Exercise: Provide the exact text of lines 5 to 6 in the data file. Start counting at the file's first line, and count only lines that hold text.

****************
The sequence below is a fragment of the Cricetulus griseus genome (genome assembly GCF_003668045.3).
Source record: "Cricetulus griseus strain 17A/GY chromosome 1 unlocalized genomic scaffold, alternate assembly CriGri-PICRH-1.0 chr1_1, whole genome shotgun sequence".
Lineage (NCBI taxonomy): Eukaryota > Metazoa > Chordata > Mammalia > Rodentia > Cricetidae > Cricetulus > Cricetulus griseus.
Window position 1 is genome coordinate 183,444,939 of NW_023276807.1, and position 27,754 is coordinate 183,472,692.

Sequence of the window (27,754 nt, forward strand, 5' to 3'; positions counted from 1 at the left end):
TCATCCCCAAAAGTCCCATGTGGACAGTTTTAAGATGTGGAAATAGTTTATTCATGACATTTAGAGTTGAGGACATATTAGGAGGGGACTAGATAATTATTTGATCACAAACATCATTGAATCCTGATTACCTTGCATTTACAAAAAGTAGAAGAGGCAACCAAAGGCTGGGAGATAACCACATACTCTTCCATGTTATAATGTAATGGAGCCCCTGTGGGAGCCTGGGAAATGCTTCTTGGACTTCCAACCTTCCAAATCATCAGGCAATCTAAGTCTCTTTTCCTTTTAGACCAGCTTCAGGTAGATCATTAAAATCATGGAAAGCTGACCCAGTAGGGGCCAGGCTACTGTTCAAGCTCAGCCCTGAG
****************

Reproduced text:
Sequence of the window (27,754 nt, forward strand, 5' to 3'; positions counted from 1 at the left end):
TCATCCCCAAAAGTCCCATGTGGACAGTTTTAAGATGTGGAAATAGTTTATTCATGACATTTAGAGTTGAGGACATATTAGGAGGGGACTAGATAATTATTTGATCACAAACATCATTGAATCCTGATTACCTTGCATTTACAAAAAGTAGAAGAGGCAACCAAAGGCTGGGAGATAACCACATACTCTTCCATGTTATAATGTAATGGAGCCCCTGTGGGAGCCTGGGAAATGCTTCTTGGACTTCCAACCTTCCAAATCATCAGGCAATCTAAGTCTCTTTTCCTTTTAGACCAGCTTCAGGTAGATCATTAAAATCATGGAAAGCTGACCCAGTAGGGGCCAGGCTACTGTTCAAGCTCAGCCCTGAG